Peninsula-area war veterans honored with photo gallery at Belmont Village

A group of World War II and Korean War veterans living in a Rancho Palos Verdes senior community are being saluted for their service via a special photo gallery that’s set to be unveiled on Veteran’s Day.

Bay Area photographer Thomas Sanders recently photographed 10 veterans for a permanent exhibit honoring their combat service. Over the course of a few hours, Sanders had veterans living at Belmont Village Senior Living Rancho Palos Verdes sit for portraits, sometimes wearing part of their old military uniforms or holding a war-era photo of themselves.

Among those photographed was 91-year-old Burt Scholin, who served in the Army during the Korean War, from 1950-1952.

Scholin said he drove military trucks during his time in the service, hauling everything from troops to fuel to ammunition to whatever else needed hauling.

“I had an experience that I’m very proud of. I was most fortunate because no one shot at me, nor did I shoot at anyone else, but I was close enough so that I know what war is,” he said.

He said he was happy to have been part of the photo shoot.

“It’s an honor for me to be a participant,” he said. “I think it’s terrific. I’m looking forward to seeing the artistry of the pictures.”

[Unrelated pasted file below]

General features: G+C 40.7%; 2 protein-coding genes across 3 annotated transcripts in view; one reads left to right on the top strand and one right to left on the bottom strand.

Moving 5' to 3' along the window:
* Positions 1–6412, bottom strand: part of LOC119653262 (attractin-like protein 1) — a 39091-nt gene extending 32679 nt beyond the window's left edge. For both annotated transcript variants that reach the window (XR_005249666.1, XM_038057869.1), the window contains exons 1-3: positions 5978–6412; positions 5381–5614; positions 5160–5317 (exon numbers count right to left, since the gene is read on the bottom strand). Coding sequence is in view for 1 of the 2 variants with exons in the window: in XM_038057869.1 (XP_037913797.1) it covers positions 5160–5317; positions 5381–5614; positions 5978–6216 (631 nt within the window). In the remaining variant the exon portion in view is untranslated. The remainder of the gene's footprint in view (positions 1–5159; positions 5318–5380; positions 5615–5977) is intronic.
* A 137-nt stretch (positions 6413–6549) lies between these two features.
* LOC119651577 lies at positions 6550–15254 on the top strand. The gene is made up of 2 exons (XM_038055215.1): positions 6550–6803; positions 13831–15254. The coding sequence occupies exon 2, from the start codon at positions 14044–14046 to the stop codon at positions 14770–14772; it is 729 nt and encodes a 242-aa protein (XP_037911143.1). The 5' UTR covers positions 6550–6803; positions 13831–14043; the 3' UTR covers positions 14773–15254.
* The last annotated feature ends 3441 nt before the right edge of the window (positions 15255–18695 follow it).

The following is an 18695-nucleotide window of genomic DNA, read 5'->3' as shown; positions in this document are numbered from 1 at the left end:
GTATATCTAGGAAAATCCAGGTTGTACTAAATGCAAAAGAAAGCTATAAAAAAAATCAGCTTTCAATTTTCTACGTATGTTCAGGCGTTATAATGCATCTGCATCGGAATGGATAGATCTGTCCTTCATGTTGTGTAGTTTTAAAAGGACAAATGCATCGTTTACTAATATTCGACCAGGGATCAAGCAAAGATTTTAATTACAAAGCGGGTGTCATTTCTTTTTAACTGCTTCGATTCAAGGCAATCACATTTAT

Another participant was Ila Gerding, 92. Gerding, whose first name is pronounced eye-lah, served as a civilian nurse during World War II.

Sanders became involved in the project after he began photographing World War II veterans as part of a college assignment. He was then so inspired by their tales that he made it his goal to travel the country and photograph as many veterans as possible.

His work was eventually discovered by Belmont Village, which operates 30 senior communities across the U.S. The company then hired him to photograph veterans at all its senior homes.

“At Rancho Palos Verdes, I believe this is my fourth round of photographic veterans here since I was about 23 years old,” Sanders, 34 said. “We refresh the gallery every few years or so, because the veterans pass away and it’s time to honor the new veterans living at the community.”

Read the complete article on Palos Verdes Peninsula News.